Open an account at the Bank of Montreal and in days you’ll receive the letter from your branch manager, thanking you for your business and looking forward to your future together. Almost without knowing it, you’ve begun a relationship.
TD Canada Trust, the Bank of Nova Scotia and others
all make similar overtures. These are not the simple formalities they seem but the building blocks of client retention. Generally speaking, most customers don’t switch banks once a relationship is in place. The trick is sealing the relationship, and this has never been more difficult than it is online.
Earlier this week Pensacola, Fla.-based G&L Internet Bank closed its virtual doors, a singular example of the challenges Web-based financial institutions face. G&L quickly gained a high profile because of its unique marketing approach to a specific demographic: gays and lesbians. The idea held great promise, in part because it was trying to take advantage of the Web’s ubiquity to serve a specialized group of users. G&L executives argued that only an online financial institution could make homosexuals feel that it cared about them, and it would also allow gays and lesbians to escape the kind of scrutiny they could face in a small town when they asked for a mortgage.
If the failure of G&L is a blow to that community, they are not alone. Wingspan Bank, which was launched in 1999, was integrated into an operating unit of its brick-and-mortar parent firm, Bank One, within a year. Just days before G&L shut down, the United States Office of the Comptroller of the Currency shut down Internet-only credit card company NextCard for acting in an “”unsafe manner.””
These setbacks are to be expected from a market sector which is still feeling its way on the Web. Customer behavior patterns rarely change as quickly as experts would predict, but there are plenty of signs that online banking is growing in healthy ways. In December, for example, NFO Cfgroup released a study of more than 2,000 Canadians where 25 per cent of 18 to-25-year-olds said they had brought their banking to the Internet. Adults in the 26 to 35-year-old demographic (in other words, the people who are actually starting to make decent money) are even more active online, at 34 per cent.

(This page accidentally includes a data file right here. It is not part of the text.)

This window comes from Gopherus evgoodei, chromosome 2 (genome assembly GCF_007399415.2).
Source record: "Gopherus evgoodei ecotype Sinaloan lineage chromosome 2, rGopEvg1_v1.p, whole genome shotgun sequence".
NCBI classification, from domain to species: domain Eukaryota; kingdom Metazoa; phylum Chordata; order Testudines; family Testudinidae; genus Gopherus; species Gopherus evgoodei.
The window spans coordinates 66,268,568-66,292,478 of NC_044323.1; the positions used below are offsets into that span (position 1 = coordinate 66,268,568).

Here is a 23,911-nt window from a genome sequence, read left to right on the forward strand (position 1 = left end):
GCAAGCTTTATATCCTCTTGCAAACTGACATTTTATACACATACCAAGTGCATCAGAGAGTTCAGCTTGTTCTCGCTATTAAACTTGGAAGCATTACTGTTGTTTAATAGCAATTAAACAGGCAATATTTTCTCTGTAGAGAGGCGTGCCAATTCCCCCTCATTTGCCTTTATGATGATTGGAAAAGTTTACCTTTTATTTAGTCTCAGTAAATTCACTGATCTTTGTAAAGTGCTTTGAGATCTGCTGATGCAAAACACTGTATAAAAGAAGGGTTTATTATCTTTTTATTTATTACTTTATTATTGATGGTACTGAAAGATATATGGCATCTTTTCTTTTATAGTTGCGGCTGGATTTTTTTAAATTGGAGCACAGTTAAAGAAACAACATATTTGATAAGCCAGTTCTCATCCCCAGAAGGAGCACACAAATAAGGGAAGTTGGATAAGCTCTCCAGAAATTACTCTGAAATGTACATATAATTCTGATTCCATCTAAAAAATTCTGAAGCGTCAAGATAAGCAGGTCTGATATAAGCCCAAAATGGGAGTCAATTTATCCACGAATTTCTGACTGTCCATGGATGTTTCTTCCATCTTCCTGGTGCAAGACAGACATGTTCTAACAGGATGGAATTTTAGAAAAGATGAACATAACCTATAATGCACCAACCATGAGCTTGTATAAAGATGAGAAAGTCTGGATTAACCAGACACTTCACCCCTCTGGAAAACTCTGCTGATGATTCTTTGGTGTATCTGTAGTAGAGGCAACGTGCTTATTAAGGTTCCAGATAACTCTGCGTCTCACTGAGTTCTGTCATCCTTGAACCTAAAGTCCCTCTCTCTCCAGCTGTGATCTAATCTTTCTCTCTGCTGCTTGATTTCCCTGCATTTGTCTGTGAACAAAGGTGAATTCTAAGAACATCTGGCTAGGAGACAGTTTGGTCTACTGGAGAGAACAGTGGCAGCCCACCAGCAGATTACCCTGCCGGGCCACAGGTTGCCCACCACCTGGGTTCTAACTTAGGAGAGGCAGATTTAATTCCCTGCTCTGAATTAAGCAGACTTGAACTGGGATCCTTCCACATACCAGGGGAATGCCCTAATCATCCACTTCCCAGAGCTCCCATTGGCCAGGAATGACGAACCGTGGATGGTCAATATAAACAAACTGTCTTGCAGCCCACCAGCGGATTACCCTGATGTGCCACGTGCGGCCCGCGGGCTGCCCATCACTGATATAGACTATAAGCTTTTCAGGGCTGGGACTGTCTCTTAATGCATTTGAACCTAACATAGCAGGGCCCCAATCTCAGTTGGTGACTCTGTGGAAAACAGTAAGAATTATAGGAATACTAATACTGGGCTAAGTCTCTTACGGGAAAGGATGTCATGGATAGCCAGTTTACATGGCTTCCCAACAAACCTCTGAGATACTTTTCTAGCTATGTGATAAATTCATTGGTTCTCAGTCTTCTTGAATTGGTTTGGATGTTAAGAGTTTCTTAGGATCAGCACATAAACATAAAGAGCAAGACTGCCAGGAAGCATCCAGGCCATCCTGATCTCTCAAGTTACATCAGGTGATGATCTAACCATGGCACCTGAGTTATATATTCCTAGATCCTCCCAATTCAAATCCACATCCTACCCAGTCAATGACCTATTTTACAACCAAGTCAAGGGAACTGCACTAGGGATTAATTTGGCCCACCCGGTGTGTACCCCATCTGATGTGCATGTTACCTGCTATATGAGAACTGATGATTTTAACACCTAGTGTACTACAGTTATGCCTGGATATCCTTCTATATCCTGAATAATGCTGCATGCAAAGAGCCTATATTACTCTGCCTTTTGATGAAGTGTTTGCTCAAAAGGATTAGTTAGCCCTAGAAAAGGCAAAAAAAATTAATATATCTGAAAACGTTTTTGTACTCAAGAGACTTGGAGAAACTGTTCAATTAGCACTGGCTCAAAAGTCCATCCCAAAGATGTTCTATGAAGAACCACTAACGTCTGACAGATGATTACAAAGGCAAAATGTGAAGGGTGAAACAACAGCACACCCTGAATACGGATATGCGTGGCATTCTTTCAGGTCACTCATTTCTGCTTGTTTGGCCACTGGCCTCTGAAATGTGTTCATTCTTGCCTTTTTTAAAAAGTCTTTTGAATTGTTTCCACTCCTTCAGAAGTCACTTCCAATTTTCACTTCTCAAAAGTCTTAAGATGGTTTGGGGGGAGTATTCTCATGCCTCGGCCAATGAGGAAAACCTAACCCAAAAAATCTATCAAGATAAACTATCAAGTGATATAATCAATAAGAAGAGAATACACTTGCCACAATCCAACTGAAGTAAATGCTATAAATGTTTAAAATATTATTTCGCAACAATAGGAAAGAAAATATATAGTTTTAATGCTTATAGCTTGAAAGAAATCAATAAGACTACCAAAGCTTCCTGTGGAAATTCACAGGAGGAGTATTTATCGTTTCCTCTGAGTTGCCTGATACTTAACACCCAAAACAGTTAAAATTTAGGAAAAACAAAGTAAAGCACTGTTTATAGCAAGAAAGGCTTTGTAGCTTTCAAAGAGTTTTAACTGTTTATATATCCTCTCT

Security concerns are the biggest obstacle to Internet banking, and the collapse of G&L and NextCard are not going to help matters. At the same time, there is enough interest in the convenience of the online model that it is merely the approach that needs to be fine-tuned.
In the first place, banks need to stop treating the Internet as an either/or scenario. G&L might have been successful if it had developed ties with physical institutions in major cities. Likewise, Bank One had no reason to create Wingspan as an Internet-only property when it was already spreading its wings in cyberspace through its own BankOne.com site. Whether it’s laziness, fear, blind faith or a history of good service, many of the physical banks possess trusted brands with unmatched longevity. The best firms are learning how to effectively extend these brands online, and as they do so it will become extremely hard for an unknown virtual entity to compete with them.
The biggest threat to traditional banks comes not from their online-only adversaries but in transaction processing companies that closely resemble them. On Thursday the best known of these firms, PayPal, managed to pull in US$70.2 million in its initial public offering — not bad for a company that has never been profitable, particularly in these post-Internet hype days. PayPal customers are given accounts where their money earns interest. They can be issued PayPal bank cards or be cut PayPal cheques. Its greatest feat has not been to survive the market downturn and file an IPO, but to deftly avoid being classified as a bank by regulators.
PayPal is a service that already enjoys more than 200,000 customers in Canada and is effectively fending of competition from Citigroup, Yahoo! and even its own partners, like eBay. It is convenient, secure and customers aren’t readily switching to other payment services. This is what 21st century Internet banking is starting to look like — where traditional relationships are taken to the next level.